100Candidate genetic lociMAN2C1Bisulfite followed by Infinium HumanMethylation 27K BeadChipIncreased lifetime risk for PTSD in individuals with higher MAN2C1 methylation levels and exposed to greater numbers of potentially traumatic events
      Smith et al., 2011 (
      • Smith A.K.
      • Conneely K.N.
      • Kilaru V.
      • Mercer K.B.
      • Weiss T.E.
      • Bradley B.
      • et al.
      Differential immune system DNA methylation and cytokine regulation in post-traumatic stress disorder.
      )
      110Epigenome-wideTPR, CLEC9A, APC5, ANXA2, TLR8Bisulfite followed by Infinium HumanMethylation 27K BeadChipPTSD is associated with increased global methylation and differential methylation of genes associated with inflammation
      Ressler et al., 2011 (
      • Ressler K.J.
      • Mercer K.B.
      • Bradley B.
      • Jovanovic T.
      • Mahan A.
      • Kerley K.
      • et al.
      Post-traumatic stress disorder is associated with PACAP and the PAC1 receptor.
      )
      94Candidate genetic lociADCYAP1R1Bisulfite followed by Infinium HumanMethylation 27K BeadChipADCYAP1R1 methylation levels were associated with PTSD symptoms in subjects with heavy exposure to trauma
      Rusiecki et al., 2012 (
      • Rusiecki J.A.
      • Chen L.
      • Srikantan V.
      • Zhang L.
      • Yan L.
      • Polin M.L.
      • et al.
      DNA methylation in repetitive elements and post-traumatic stress disorder: A case-control study of US military service members.
      )
      150Candidate genetic lociLINE-1, AluBisulfite mapping using pyrosequencingPostdeployment hypermethylation of Alu in veterans with PTSD and LINE-1 in veterans without PTSD
      Chang et al., 2012 (
      • Chang S.C.
      • Koenen K.C.
      • Galea S.
      • Aiello A.E.
      • Soliven R.
      • Wildman D.E.
      • et al.
      Molecular variation at the SLC6A3 locus predicts lifetime risk of PTSD in the Detroit Neighborhood Health Study.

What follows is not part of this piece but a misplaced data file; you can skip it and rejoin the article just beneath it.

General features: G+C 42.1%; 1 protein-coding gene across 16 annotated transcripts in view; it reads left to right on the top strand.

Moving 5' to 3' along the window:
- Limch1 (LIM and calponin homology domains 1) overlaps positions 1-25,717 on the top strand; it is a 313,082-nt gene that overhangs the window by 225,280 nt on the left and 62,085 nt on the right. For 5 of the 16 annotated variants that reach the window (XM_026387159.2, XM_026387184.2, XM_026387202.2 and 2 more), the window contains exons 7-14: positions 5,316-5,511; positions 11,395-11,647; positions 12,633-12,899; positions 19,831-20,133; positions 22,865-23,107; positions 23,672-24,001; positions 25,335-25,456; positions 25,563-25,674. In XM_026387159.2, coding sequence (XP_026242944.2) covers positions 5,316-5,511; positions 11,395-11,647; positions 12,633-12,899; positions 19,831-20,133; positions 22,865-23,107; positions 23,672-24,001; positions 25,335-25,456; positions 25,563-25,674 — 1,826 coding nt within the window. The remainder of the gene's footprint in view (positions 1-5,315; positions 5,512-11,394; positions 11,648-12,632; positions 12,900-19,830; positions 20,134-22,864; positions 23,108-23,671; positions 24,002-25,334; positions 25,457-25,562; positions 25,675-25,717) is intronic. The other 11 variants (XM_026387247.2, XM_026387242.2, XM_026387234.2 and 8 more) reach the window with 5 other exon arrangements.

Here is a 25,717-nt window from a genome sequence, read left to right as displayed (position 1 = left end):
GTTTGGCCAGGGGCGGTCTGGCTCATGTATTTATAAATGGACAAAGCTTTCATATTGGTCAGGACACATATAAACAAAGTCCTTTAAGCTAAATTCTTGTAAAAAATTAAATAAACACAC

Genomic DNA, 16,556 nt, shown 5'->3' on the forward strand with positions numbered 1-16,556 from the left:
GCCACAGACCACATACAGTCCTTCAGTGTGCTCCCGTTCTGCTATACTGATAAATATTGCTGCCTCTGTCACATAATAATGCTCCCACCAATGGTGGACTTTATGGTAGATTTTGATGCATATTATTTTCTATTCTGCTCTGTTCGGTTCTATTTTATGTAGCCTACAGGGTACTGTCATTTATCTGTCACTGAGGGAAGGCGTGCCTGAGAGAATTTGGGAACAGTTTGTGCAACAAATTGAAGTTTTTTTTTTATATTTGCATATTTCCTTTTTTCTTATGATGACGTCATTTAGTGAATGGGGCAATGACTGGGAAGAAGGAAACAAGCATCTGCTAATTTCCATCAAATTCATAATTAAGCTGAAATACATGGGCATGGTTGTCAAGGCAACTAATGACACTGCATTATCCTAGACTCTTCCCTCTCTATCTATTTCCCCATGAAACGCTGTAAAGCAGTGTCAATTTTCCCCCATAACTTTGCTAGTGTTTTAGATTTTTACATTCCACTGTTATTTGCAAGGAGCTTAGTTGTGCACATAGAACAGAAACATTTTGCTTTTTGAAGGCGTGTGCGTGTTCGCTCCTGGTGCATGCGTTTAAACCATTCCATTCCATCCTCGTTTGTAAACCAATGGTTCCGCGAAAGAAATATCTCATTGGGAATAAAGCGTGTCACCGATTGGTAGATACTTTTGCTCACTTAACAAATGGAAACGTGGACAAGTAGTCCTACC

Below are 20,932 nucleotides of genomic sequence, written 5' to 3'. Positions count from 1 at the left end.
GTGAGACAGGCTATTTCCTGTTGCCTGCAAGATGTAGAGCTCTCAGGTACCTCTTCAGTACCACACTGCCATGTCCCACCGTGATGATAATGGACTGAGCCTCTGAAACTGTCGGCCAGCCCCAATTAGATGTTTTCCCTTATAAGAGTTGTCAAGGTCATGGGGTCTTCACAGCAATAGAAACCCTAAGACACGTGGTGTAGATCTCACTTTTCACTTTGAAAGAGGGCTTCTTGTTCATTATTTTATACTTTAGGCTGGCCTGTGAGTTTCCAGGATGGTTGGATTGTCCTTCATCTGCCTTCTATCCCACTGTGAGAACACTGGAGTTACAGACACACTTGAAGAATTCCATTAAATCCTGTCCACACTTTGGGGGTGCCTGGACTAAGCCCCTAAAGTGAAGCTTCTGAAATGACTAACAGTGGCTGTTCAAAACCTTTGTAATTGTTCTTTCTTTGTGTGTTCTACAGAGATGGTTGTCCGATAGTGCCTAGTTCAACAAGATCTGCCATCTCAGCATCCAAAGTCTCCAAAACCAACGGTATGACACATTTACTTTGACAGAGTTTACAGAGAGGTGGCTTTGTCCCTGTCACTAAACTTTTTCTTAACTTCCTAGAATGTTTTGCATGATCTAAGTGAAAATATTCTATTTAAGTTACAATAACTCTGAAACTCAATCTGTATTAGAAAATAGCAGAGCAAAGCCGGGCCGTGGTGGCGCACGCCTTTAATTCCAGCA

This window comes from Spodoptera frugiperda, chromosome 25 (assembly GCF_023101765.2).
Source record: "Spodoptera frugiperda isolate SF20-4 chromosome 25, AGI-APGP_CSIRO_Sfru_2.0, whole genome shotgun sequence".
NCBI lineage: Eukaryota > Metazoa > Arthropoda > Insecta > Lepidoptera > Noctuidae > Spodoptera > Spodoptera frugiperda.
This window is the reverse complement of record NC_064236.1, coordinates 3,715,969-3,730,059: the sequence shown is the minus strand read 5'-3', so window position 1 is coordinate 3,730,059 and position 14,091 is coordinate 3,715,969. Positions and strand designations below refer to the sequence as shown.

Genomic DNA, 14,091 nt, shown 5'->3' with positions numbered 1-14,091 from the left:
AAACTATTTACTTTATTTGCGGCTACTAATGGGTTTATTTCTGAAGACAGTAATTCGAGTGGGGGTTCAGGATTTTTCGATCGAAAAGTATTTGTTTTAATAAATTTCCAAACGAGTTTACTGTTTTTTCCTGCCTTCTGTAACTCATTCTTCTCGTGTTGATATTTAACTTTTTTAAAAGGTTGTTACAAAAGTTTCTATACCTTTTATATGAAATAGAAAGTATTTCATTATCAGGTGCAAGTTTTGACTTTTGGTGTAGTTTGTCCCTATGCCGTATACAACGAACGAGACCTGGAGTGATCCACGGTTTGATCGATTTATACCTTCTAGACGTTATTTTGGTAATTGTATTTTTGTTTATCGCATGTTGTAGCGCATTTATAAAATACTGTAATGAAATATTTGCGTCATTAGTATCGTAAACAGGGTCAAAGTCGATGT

)
      83Candidate genetic lociSLC6A3Bisulfite followed by Infinium HumanMethylation 27K BeadChipNine-repeat allele of SLC6A3 doubles PTSD risk only in the presence of high SLC6A3 promoter methylation levels
      Norrholm et al., 2013 (
      • Norrholm S.D.
      • Jovanovic T.
      • Smith A.K.
      • Binder E.
      • Klengel T.
      • Conneely K.
      • et al.
      Differential genetic and epigenetic regulation of catechol-O-methyltransferase is associated with impaired fear inhibition in posttraumatic stress disorder.
      )
      270Candidate genetic lociCOMTBisulfite followed by Infinium HumanMethylation 27K BeadChipHigher methylation levels of the COMT promoter are associated with impaired fear inhibition. The Met/Met COMT genotype was associated with increased COMT promoter methylation
      Klengel et al., 2013 (
      • Klengel T.
      • Mehta D.
      • Anacker C.
      • Rex-Haffner M.
      • Pruessner J.C.
      • Pariante C.M.
      • et al.
      Allele-specific FKBP5 DNA demethylation mediates gene-childhood trauma interactions.
      )
      76Candidate genetic lociFKBP5Bisulfite mapping using pyrosequencingAllele-specific childhood trauma–dependent FKBP5 demethylation increases PTSD risk
      Rusiecki et al., 2013 (
      • Rusiecki J.A.
      • Byrne C.
      • Galdzicki Z.
      • Srikantan V.
      • Chen L.
      • Poulin M.
      • et al.
      PTSD and DNA methylation in select immune function gene promoter regions: A repeated measures case-control study of U.S. military service members.
      )
      150Candidate genetic lociIGF2, H19, IL8, IL16, IL18Bisulfite mapping using pyrosequencingDeployment resulted in increased IL18 methylation in veterans who developed PTSD, but decreased H19 and IL18 methylation levels in veterans without PTSD
      Mehta et al., 2013 (
      • Mehta D.
      • Klengel T.
      • Conneely K.N.
      • Smith A.K.
      • Altmann A.
      • Pace T.W.
      • et al.
      Childhood maltreatment is associated with distinct genomic and epigenetic profiles in posttraumatic stress disorder.
      )
      169Epigenome-wideEnrichment of overlapping and nonoverlapping pathways between groupsBisulfite followed by Infinium HumanMethylation 27K BeadChipCompared with PTSD cases without childhood abuse, PTSD cases with childhood abuse show distinct and almost nonoverlapping gene expression and DNA methylation profiles